Defending itself from allegations of "cannabalising" health resources from the country to serve Newcastle, the chair of the Hunter New England Health board claimed it has actually redeployed staff the opposite direction.
On Friday, the service broke its silence on an "ultimatum" by Adam Marshall, after the Northern Tablelands MP called for the head of the CEO of the health body if he couldn't fix alleged staff shortages in his rural electorate.
On Wednesday, Mr Marshall backed a call by the councils of his area to investigate dis-amalgamating the health body into the old separate Hunter and New England health services.
Board chair Associate Professor Martin Cohen defended the record of Hunter New England Health, saying it "continues to perform well, both clinically and financially" despite the pandemic.
"The district has invested heavily towards improving frontline clinical care, particularly in rural and regional areas," he said.
"Our leadership team has also successfully advocated for the redevelopment of many of our rural and regional facilities to modernise and future-proof healthcare services and attract specialists to these locations.
"The district has supported regional facilities such as Tamworth, Armidale, Glen Innes and Gunnedah by redeploying staff from Greater Newcastle, ensuring these communities are supported and receive safe, high-quality health services."
Last week, Mr Marshall gave notice of a motion to NSW Parliament calling on parliament to express to express "deep concern with the approach of the Hunter New England Health CEO of cannibalising various services and staff from outlying health facilities in the district to support larger centres, especially the district's hub at Newcastle".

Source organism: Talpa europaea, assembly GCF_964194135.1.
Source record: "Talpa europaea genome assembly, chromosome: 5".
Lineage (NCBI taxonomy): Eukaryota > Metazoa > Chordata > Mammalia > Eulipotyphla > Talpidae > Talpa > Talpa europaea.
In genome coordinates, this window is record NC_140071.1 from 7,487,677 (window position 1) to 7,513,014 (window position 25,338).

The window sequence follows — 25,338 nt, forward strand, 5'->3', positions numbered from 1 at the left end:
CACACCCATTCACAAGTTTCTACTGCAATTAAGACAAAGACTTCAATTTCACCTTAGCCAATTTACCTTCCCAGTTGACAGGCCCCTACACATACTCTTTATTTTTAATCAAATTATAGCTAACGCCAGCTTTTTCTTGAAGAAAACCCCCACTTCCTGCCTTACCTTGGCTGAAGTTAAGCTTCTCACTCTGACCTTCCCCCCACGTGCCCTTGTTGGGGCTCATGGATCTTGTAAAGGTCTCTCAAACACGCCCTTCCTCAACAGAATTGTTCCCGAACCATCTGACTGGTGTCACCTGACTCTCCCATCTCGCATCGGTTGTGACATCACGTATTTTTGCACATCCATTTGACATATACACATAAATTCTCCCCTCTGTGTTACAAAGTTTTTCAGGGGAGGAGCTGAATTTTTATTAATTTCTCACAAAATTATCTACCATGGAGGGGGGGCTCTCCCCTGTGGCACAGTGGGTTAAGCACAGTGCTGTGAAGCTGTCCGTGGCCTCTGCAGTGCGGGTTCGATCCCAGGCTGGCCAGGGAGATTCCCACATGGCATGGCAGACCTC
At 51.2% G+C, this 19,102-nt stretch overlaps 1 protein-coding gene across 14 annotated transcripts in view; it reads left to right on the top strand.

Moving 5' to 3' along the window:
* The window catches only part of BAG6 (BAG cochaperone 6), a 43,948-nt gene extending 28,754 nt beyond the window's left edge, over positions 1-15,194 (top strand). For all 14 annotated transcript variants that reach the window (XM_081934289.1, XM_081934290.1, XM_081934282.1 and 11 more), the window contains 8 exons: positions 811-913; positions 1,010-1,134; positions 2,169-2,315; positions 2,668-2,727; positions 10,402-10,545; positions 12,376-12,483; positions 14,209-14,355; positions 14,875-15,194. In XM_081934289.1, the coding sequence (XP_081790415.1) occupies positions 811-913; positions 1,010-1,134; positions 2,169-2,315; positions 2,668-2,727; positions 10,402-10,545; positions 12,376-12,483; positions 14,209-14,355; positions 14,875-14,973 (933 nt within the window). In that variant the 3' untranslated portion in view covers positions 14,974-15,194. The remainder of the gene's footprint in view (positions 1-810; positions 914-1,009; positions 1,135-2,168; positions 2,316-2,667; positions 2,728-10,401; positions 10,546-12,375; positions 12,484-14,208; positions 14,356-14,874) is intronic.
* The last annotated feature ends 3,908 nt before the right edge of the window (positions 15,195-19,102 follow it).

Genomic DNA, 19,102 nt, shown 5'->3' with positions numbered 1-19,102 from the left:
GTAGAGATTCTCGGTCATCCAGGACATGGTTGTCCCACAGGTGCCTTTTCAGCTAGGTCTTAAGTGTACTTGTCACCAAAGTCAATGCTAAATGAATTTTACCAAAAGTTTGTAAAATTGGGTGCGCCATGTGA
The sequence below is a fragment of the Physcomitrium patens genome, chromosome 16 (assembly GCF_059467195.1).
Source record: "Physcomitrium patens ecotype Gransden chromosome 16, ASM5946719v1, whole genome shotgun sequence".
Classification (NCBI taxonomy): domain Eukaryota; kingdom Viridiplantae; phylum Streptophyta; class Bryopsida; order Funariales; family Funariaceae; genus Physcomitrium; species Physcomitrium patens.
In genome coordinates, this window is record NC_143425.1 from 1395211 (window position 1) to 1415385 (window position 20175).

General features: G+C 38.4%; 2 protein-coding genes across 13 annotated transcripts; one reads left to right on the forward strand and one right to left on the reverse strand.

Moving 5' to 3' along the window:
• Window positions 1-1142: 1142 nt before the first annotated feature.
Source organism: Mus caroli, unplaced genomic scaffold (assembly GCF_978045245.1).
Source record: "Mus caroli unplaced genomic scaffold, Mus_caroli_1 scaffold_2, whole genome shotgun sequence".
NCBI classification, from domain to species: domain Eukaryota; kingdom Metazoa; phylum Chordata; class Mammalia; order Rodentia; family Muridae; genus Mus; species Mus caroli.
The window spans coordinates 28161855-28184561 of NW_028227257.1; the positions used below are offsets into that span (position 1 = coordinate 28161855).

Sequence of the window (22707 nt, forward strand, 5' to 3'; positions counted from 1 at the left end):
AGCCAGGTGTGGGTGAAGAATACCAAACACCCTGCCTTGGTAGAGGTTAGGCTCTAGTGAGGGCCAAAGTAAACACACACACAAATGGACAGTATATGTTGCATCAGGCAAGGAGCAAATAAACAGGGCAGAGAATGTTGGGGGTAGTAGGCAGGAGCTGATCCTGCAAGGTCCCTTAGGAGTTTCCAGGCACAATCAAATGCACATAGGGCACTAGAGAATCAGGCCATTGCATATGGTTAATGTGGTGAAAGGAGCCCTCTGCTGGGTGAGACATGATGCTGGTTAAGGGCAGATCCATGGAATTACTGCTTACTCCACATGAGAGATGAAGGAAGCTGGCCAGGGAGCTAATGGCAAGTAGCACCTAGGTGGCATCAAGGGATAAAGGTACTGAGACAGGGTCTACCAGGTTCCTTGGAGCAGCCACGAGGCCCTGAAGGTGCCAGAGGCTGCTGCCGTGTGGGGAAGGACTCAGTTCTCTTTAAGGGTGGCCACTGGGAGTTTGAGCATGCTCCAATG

"It's blindingly obvious to anyone that the further you are away from Newcastle, the worse off your health services will be," he said.
"We are at the end of the line in this massive health district and this motion is the culmination of frustration and anger in the community."
Dr Cohen said the local health district was facing the same problems with recruiting and retaining doctors in regional areas as any health district in the country.
"Hunter New England Health is set up as a network of facilities to ensure those in rural and regional areas can still access specialised care," he said.
"Splitting up the district would not solve recruitment concerns.
"In fact, not only would this result in the loss of a networked model, there would also be significant additional costs incurred to replicate services and roles."
Dr Cohen said Chief Executive Michael DiRienzo retains the full confidence and support of the Hunter New England Local Health District board.
Between mid-2012 and mid-2021 the District increased its workforce by an additional 1,633 full time equivalent staff - an increase of 15.5 per cent, including 400 more doctors, 905 more nurses and midwives, and 156 more allied health staff.
The motion is set down for debate during the next parliamentary sitting period.